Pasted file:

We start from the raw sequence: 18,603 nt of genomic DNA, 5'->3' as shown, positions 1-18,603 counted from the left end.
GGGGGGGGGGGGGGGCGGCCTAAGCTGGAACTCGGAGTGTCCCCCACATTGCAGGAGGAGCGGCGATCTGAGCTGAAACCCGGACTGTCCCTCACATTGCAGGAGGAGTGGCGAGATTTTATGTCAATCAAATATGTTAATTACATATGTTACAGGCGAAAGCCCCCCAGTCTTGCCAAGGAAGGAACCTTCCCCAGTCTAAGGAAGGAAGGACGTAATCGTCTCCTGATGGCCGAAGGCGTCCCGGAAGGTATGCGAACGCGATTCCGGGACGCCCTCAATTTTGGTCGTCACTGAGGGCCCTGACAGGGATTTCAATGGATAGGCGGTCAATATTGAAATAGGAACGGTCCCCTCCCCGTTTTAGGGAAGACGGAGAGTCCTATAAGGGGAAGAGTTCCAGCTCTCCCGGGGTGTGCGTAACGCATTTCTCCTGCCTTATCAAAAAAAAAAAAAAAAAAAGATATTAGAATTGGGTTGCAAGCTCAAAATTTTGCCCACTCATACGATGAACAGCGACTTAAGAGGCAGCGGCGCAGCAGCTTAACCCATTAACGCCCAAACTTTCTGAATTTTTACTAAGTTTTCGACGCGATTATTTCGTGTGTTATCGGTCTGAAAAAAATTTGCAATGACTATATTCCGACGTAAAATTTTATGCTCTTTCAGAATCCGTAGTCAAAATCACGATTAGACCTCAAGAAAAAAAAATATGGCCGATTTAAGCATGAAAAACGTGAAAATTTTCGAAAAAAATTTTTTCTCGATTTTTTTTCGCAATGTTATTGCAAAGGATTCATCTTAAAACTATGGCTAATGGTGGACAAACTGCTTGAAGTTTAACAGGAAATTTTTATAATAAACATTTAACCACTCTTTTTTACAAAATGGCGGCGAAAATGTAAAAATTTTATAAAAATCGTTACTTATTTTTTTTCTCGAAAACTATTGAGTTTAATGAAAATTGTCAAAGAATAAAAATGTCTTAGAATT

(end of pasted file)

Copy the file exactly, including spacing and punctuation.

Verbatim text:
We start from the raw sequence: 18,603 nt of genomic DNA, 5'->3' as shown, positions 1-18,603 counted from the left end.
GGGGGGGGGGGGGGGCGGCCTAAGCTGGAACTCGGAGTGTCCCCCACATTGCAGGAGGAGCGGCGATCTGAGCTGAAACCCGGACTGTCCCTCACATTGCAGGAGGAGTGGCGAGATTTTATGTCAATCAAATATGTTAATTACATATGTTACAGGCGAAAGCCCCCCAGTCTTGCCAAGGAAGGAACCTTCCCCAGTCTAAGGAAGGAAGGACGTAATCGTCTCCTGATGGCCGAAGGCGTCCCGGAAGGTATGCGAACGCGATTCCGGGACGCCCTCAATTTTGGTCGTCACTGAGGGCCCTGACAGGGATTTCAATGGATAGGCGGTCAATATTGAAATAGGAACGGTCCCCTCCCCGTTTTAGGGAAGACGGAGAGTCCTATAAGGGGAAGAGTTCCAGCTCTCCCGGGGTGTGCGTAACGCATTTCTCCTGCCTTATCAAAAAAAAAAAAAAAAAAAGATATTAGAATTGGGTTGCAAGCTCAAAATTTTGCCCACTCATACGATGAACAGCGACTTAAGAGGCAGCGGCGCAGCAGCTTAACCCATTAACGCCCAAACTTTCTGAATTTTTACTAAGTTTTCGACGCGATTATTTCGTGTGTTATCGGTCTGAAAAAAATTTGCAATGACTATATTCCGACGTAAAATTTTATGCTCTTTCAGAATCCGTAGTCAAAATCACGATTAGACCTCAAGAAAAAAAAATATGGCCGATTTAAGCATGAAAAACGTGAAAATTTTCGAAAAAAATTTTTTCTCGATTTTTTTTCGCAATGTTATTGCAAAGGATTCATCTTAAAACTATGGCTAATGGTGGACAAACTGCTTGAAGTTTAACAGGAAATTTTTATAATAAACATTTAACCACTCTTTTTTACAAAATGGCGGCGAAAATGTAAAAATTTTATAAAAATCGTTACTTATTTTTTTTCTCGAAAACTATTGAGTTTAATGAAAATTGTCAAAGAATAAAAATGTCTTAGAATT